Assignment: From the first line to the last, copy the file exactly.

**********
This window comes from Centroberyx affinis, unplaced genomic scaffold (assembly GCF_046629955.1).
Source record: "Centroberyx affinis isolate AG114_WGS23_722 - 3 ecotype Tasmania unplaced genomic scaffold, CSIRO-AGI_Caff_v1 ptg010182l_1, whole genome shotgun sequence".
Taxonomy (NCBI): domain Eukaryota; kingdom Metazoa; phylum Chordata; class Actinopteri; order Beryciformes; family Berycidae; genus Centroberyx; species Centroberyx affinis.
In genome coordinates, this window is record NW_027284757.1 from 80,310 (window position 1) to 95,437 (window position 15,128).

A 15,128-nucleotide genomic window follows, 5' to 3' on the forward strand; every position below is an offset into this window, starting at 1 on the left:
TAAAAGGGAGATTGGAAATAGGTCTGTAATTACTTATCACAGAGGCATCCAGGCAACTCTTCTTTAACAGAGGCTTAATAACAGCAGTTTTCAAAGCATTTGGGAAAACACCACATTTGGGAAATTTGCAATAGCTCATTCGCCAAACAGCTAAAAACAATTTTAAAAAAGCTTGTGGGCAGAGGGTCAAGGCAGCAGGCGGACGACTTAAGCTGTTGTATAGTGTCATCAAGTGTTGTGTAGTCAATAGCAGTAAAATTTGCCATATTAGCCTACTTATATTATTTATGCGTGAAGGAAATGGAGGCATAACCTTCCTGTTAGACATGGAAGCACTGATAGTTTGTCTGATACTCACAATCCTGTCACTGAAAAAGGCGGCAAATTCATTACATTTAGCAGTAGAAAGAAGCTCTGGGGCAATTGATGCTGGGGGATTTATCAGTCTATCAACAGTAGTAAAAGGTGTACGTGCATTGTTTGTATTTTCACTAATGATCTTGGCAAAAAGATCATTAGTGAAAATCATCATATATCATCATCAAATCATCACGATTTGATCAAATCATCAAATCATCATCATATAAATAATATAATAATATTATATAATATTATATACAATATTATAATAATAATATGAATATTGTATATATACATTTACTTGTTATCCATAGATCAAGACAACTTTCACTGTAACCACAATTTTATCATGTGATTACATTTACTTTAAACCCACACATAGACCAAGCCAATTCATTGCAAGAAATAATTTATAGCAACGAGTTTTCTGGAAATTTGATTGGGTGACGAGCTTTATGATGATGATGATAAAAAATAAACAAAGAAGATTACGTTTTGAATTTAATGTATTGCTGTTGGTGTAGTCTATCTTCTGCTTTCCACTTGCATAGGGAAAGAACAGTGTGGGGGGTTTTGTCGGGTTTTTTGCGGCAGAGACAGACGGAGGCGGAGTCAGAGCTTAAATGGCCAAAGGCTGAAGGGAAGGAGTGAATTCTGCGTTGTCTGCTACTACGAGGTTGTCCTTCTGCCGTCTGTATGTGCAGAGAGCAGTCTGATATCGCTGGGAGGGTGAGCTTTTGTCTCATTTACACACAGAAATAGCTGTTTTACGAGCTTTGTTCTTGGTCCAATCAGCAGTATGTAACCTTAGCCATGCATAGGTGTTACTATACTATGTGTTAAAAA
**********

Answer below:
This window comes from Centroberyx affinis, unplaced genomic scaffold (assembly GCF_046629955.1).
Source record: "Centroberyx affinis isolate AG114_WGS23_722 - 3 ecotype Tasmania unplaced genomic scaffold, CSIRO-AGI_Caff_v1 ptg010182l_1, whole genome shotgun sequence".
Taxonomy (NCBI): domain Eukaryota; kingdom Metazoa; phylum Chordata; class Actinopteri; order Beryciformes; family Berycidae; genus Centroberyx; species Centroberyx affinis.
In genome coordinates, this window is record NW_027284757.1 from 80,310 (window position 1) to 95,437 (window position 15,128).

A 15,128-nucleotide genomic window follows, 5' to 3' on the forward strand; every position below is an offset into this window, starting at 1 on the left:
TAAAAGGGAGATTGGAAATAGGTCTGTAATTACTTATCACAGAGGCATCCAGGCAACTCTTCTTTAACAGAGGCTTAATAACAGCAGTTTTCAAAGCATTTGGGAAAACACCACATTTGGGAAATTTGCAATAGCTCATTCGCCAAACAGCTAAAAACAATTTTAAAAAAGCTTGTGGGCAGAGGGTCAAGGCAGCAGGCGGACGACTTAAGCTGTTGTATAGTGTCATCAAGTGTTGTGTAGTCAATAGCAGTAAAATTTGCCATATTAGCCTACTTATATTATTTATGCGTGAAGGAAATGGAGGCATAACCTTCCTGTTAGACATGGAAGCACTGATAGTTTGTCTGATACTCACAATCCTGTCACTGAAAAAGGCGGCAAATTCATTACATTTAGCAGTAGAAAGAAGCTCTGGGGCAATTGATGCTGGGGGATTTATCAGTCTATCAACAGTAGTAAAAGGTGTACGTGCATTGTTTGTATTTTCACTAATGATCTTGGCAAAAAGATCATTAGTGAAAATCATCATATATCATCATCAAATCATCACGATTTGATCAAATCATCAAATCATCATCATATAAATAATATAATAATATTATATAATATTATATACAATATTATAATAATAATATGAATATTGTATATATACATTTACTTGTTATCCATAGATCAAGACAACTTTCACTGTAACCACAATTTTATCATGTGATTACATTTACTTTAAACCCACACATAGACCAAGCCAATTCATTGCAAGAAATAATTTATAGCAACGAGTTTTCTGGAAATTTGATTGGGTGACGAGCTTTATGATGATGATGATAAAAAATAAACAAAGAAGATTACGTTTTGAATTTAATGTATTGCTGTTGGTGTAGTCTATCTTCTGCTTTCCACTTGCATAGGGAAAGAACAGTGTGGGGGGTTTTGTCGGGTTTTTTGCGGCAGAGACAGACGGAGGCGGAGTCAGAGCTTAAATGGCCAAAGGCTGAAGGGAAGGAGTGAATTCTGCGTTGTCTGCTACTACGAGGTTGTCCTTCTGCCGTCTGTATGTGCAGAGAGCAGTCTGATATCGCTGGGAGGGTGAGCTTTTGTCTCATTTACACACAGAAATAGCTGTTTTACGAGCTTTGTTCTTGGTCCAATCAGCAGTATGTAACCTTAGCCATGCATAGGTGTTACTATACTATGTGTTAAAAA